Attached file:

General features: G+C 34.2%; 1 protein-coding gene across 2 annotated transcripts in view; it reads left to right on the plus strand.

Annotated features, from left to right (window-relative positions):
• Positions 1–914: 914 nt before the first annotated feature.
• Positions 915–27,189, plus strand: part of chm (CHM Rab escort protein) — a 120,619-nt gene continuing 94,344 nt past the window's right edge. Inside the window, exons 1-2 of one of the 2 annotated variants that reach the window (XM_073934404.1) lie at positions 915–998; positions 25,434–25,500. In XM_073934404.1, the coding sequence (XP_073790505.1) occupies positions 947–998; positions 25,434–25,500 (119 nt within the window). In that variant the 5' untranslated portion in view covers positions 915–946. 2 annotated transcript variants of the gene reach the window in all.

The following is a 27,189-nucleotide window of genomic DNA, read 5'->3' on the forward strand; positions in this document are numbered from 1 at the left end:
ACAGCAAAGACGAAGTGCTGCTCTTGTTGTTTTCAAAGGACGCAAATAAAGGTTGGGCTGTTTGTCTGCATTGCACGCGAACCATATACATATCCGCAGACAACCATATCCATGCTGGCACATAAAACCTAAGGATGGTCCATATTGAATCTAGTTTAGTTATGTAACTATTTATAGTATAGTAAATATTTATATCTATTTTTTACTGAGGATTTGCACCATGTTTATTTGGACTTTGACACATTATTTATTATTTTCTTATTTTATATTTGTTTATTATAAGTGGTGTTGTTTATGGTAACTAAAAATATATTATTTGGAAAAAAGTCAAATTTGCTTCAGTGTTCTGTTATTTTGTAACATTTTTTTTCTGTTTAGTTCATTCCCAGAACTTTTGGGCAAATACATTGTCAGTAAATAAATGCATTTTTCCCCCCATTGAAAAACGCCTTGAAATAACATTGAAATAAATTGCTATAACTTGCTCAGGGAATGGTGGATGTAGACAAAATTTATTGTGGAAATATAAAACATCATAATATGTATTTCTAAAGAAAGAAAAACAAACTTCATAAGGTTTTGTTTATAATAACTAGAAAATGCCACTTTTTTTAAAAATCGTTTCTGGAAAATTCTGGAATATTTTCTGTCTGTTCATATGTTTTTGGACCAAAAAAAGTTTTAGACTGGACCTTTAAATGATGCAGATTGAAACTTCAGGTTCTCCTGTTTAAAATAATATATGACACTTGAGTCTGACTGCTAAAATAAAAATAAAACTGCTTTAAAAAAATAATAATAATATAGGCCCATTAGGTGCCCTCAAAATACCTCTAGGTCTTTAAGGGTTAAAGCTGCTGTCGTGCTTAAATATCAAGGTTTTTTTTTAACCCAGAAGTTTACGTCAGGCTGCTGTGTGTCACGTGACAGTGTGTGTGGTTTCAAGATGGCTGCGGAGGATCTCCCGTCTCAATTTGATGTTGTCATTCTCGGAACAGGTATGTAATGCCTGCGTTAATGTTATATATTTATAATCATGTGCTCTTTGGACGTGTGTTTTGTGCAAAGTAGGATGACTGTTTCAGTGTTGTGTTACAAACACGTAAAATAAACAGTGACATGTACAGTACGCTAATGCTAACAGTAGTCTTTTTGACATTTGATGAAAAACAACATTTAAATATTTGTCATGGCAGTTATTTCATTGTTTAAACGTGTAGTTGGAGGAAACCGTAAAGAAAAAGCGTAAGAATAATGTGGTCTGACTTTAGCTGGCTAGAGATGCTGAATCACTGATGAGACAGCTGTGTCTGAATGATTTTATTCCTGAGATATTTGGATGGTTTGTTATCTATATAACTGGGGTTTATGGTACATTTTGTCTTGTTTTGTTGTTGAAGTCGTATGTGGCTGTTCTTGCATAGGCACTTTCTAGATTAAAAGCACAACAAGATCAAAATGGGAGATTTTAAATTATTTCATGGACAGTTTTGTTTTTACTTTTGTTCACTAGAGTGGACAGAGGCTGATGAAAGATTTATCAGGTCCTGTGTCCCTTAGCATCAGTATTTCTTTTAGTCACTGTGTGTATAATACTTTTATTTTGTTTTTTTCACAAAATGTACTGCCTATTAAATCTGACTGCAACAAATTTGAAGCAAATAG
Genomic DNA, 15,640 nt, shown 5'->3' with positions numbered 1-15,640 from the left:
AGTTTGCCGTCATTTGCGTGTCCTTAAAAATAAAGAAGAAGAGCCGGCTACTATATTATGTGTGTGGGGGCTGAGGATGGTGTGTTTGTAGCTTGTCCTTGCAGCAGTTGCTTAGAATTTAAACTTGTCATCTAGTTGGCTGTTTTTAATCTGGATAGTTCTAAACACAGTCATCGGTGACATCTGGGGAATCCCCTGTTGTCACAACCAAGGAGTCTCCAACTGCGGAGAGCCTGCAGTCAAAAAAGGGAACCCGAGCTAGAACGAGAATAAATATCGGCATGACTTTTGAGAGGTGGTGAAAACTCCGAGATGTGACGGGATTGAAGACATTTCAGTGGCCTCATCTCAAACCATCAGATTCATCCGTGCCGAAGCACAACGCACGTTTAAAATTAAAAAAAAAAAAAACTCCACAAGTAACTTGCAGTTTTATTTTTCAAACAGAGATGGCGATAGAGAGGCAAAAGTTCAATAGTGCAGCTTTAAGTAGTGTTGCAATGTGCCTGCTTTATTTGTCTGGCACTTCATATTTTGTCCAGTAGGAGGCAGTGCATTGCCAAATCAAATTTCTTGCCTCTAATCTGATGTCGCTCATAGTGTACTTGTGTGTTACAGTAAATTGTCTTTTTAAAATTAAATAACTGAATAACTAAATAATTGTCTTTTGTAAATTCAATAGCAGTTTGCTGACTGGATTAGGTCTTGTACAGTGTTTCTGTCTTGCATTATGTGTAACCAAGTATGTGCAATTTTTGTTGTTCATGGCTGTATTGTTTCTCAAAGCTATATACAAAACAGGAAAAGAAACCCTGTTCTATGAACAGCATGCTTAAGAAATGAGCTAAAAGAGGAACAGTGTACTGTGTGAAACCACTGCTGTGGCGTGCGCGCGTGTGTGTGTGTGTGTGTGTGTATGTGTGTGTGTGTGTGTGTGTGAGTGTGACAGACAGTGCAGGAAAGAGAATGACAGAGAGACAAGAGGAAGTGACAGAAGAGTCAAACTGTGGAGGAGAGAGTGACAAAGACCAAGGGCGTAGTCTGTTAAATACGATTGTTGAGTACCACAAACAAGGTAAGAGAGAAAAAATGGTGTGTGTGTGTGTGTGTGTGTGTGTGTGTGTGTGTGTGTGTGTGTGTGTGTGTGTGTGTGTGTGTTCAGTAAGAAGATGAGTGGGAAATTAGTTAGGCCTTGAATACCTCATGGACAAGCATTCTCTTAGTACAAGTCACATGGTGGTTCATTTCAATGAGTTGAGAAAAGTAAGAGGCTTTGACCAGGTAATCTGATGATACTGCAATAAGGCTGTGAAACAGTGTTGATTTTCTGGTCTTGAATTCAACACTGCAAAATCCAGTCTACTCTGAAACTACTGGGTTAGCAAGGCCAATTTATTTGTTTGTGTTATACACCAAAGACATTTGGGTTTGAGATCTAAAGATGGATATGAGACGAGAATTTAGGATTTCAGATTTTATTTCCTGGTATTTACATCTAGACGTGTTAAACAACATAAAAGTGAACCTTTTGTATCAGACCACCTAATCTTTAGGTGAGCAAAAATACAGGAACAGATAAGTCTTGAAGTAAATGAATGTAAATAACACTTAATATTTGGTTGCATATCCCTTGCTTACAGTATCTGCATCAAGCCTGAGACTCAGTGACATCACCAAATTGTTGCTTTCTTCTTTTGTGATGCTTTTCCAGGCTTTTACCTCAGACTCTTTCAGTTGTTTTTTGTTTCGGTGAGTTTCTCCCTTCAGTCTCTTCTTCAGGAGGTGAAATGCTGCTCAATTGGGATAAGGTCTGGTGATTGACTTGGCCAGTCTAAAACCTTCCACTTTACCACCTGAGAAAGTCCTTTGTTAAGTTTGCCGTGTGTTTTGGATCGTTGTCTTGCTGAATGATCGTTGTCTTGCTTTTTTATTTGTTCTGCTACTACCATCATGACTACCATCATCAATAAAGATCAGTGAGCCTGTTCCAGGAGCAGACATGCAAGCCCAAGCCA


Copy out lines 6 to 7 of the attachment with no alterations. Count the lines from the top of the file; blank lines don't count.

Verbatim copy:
ACAGCAAAGACGAAGTGCTGCTCTTGTTGTTTTCAAAGGACGCAAATAAAGGTTGGGCTGTTTGTCTGCATTGCACGCGAACCATATACATATCCGCAGACAACCATATCCATGCTGGCACATAAAACCTAAGGATGGTCCATATTGAATCTAGTTTAGTTATGTAACTATTTATAGTATAGTAAATATTTATATCTATTTTTTACTGAGGATTTGCACCATGTTTATTTGGACTTTGACACATTATTTATTATTTTCTTATTTTATATTTGTTTATTATAAGTGGTGTTGTTTATGGTAACTAAAAATATATTATTTGGAAAAAAGTCAAATTTGCTTCAGTGTTCTGTTATTTTGTAACATTTTTTTTCTGTTTAGTTCATTCCCAGAACTTTTGGGCAAATACATTGTCAGTAAATAAATGCATTTTTCCCCCCATTGAAAAACGCCTTGAAATAACATTGAAATAAATTGCTATAACTTGCTCAGGGAATGGTGGATGTAGACAAAATTTATTGTGGAAATATAAAACATCATAATATGTATTTCTAAAGAAAGAAAAACAAACTTCATAAGGTTTTGTTTATAATAACTAGAAAATGCCACTTTTTTTAAAAATCGTTTCTGGAAAATTCTGGAATATTTTCTGTCTGTTCATATGTTTTTGGACCAAAAAAAGTTTTAGACTGGACCTTTAAATGATGCAGATTGAAACTTCAGGTTCTCCTGTTTAAAATAATATATGACACTTGAGTCTGACTGCTAAAATAAAAATAAAACTGCTTTAAAAAAATAATAATAATATAGGCCCATTAGGTGCCCTCAAAATACCTCTAGGTCTTTAAGGGTTAAAGCTGCTGTCGTGCTTAAATATCAAGGTTTTTTTTTAACCCAGAAGTTTACGTCAGGCTGCTGTGTGTCACGTGACAGTGTGTGTGGTTTCAAGATGGCTGCGGAGGATCTCCCGTCTCAATTTGATGTTGTCATTCTCGGAACAGGTATGTAATGCCTGCGTTAATGTTATATATTTATAATCATGTGCTCTTTGGACGTGTGTTTTGTGCAAAGTAGGATGACTGTTTCAGTGTTGTGTTACAAACACGTAAAATAAACAGTGACATGTACAGTACGCTAATGCTAACAGTAGTCTTTTTGACATTTGATGAAAAACAACATTTAAATATTTGTCATGGCAGTTATTTCATTGTTTAAACGTGTAGTTGGAGGAAACCGTAAAGAAAAAGCGTAAGAATAATGTGGTCTGACTTTAGCTGGCTAGAGATGCTGAATCACTGATGAGACAGCTGTGTCTGAATGATTTTATTCCTGAGATATTTGGATGGTTTGTTATCTATATAACTGGGGTTTATGGTACATTTTGTCTTGTTTTGTTGTTGAAGTCGTATGTGGCTGTTCTTGCATAGGCACTTTCTAGATTAAAAGCACAACAAGATCAAAATGGGAGATTTTAAATTATTTCATGGACAGTTTTGTTTTTACTTTTGTTCACTAGAGTGGACAGAGGCTGATGAAAGATTTATCAGGTCCTGTGTCCCTTAGCATCAGTATTTCTTTTAGTCACTGTGTGTATAATACTTTTATTTTGTTTTTTTCACAAAATGTACTGCCTATTAAATCTGACTGCAACAAATTTGAAGCAAATAG
Genomic DNA, 15,640 nt, shown 5'->3' with positions numbered 1-15,640 from the left: